"Finding out that you have run out of toilet paper is a good example of lack of preparation, buying 10 years worth is silly"
    -DoctorWho
  • bisleybisley Senior Member Posts: 10,553 Senior Member
    I am largely ignorant on this subject, and therefore neutral, pending the preponderance of evidence.

    But, I do know that the Sheriff in my county (in the '70's and '80's) financed his own personal 'war on drugs' locally by confiscating drug money and contraband. He seized a huge, expensive RV and turned it into a mobile command post, paid for training reserve deputies, mounted search capabilities, and numerous other LE equipment and capabilities. It was very controversial because they rounded up a lot of rich kids and relatives of prominent citizens in the county. But the Sheriff survived for over 30 years, running as Republican or Democrat, according to whatever strategy dictated, to defeat the big money campaigns mounted against him by some very influential people.

    To this day, I honestly don't know if everything he did was on the 'square,' but I do know that during his tenure, this county held its own against the drug business, and that today we probably still have less of a problem than most other large counties.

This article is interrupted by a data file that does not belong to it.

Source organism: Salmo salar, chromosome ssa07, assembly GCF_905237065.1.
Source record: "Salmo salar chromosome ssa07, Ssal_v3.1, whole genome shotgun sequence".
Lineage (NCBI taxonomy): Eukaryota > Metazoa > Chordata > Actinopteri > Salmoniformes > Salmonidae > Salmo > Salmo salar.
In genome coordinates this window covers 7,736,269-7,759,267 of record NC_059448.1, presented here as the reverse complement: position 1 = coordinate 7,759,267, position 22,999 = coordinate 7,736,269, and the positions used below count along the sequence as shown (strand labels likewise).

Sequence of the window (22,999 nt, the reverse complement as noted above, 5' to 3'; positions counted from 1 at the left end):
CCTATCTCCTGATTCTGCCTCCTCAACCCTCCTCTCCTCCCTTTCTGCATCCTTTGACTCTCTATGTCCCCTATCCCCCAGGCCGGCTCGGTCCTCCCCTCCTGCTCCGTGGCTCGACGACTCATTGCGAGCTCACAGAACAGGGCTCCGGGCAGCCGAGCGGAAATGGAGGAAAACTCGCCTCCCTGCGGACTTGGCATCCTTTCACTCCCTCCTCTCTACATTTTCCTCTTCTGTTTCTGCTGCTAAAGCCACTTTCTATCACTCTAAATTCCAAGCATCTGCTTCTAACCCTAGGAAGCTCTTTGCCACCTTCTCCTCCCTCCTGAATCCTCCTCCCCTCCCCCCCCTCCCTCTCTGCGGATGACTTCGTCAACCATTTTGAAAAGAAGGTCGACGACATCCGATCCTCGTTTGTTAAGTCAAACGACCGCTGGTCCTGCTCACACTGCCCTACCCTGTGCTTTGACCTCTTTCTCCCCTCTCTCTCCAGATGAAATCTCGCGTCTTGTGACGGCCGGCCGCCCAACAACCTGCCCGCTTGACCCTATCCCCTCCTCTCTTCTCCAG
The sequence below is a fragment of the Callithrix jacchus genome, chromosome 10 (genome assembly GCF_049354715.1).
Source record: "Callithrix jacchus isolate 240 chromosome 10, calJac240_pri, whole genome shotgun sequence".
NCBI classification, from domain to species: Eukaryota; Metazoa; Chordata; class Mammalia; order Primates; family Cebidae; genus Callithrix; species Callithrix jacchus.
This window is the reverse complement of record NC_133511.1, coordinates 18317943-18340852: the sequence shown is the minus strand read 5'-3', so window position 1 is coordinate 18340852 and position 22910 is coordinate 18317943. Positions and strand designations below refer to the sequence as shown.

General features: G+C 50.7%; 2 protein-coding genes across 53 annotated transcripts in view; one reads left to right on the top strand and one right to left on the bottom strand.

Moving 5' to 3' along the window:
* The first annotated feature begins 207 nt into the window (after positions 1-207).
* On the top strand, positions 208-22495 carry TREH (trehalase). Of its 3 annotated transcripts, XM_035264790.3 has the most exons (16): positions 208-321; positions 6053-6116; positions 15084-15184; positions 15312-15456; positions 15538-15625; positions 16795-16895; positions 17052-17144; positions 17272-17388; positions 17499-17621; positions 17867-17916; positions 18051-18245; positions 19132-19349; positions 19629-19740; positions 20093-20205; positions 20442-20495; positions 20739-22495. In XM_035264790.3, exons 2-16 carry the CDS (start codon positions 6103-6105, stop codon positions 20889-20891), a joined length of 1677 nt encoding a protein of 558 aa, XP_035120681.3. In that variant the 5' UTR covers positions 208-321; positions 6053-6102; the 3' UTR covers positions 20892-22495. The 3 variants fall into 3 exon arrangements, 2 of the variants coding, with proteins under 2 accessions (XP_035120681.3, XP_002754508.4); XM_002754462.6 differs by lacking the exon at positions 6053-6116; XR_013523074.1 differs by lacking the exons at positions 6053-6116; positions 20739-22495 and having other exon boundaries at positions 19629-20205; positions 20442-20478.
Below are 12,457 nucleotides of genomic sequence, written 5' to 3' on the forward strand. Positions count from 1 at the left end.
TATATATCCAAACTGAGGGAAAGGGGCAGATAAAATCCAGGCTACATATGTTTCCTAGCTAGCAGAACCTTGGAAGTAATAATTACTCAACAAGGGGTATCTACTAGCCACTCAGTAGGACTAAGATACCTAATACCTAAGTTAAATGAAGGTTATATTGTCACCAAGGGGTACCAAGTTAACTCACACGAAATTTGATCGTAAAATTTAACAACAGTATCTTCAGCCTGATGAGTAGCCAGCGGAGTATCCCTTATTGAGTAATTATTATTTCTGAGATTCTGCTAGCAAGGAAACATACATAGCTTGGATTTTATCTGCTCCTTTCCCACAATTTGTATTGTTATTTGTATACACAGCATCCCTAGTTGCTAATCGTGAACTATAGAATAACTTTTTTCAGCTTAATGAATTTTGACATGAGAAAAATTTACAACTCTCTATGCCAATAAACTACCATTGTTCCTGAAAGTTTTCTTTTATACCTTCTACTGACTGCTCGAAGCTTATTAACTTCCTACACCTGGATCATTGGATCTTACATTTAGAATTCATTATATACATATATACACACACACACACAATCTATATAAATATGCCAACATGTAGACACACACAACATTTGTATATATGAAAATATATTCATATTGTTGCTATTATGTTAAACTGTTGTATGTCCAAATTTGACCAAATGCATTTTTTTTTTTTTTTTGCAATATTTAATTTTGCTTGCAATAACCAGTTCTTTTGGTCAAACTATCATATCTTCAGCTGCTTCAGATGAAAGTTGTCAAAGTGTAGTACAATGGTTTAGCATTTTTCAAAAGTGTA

• Gene LGene L Senior Member Posts: 10,071 Senior Member
    I will agree with you that when used as originally intended forfeiture is a useful tool. The problem is in most states it's far too easy to abuse, there are strong financial incentives to abuse it (departments get to keep the cash), and there aren't enough protections for the innocent.

    In my state, forfeitures go to the county general fund. Forfeitures are rare, very rare. In NC, where I lived for a while, forfeitures from drug seizures went to the school system.

    As for cash, look at your $20 bill and you'll see an electronic strip in it. This is to keep large sums of money from leaving the country by tracking. You should know that large sums of cash taken out of the country is illegal because it frequently goes to foreign interests who don't always have the best interests of the US.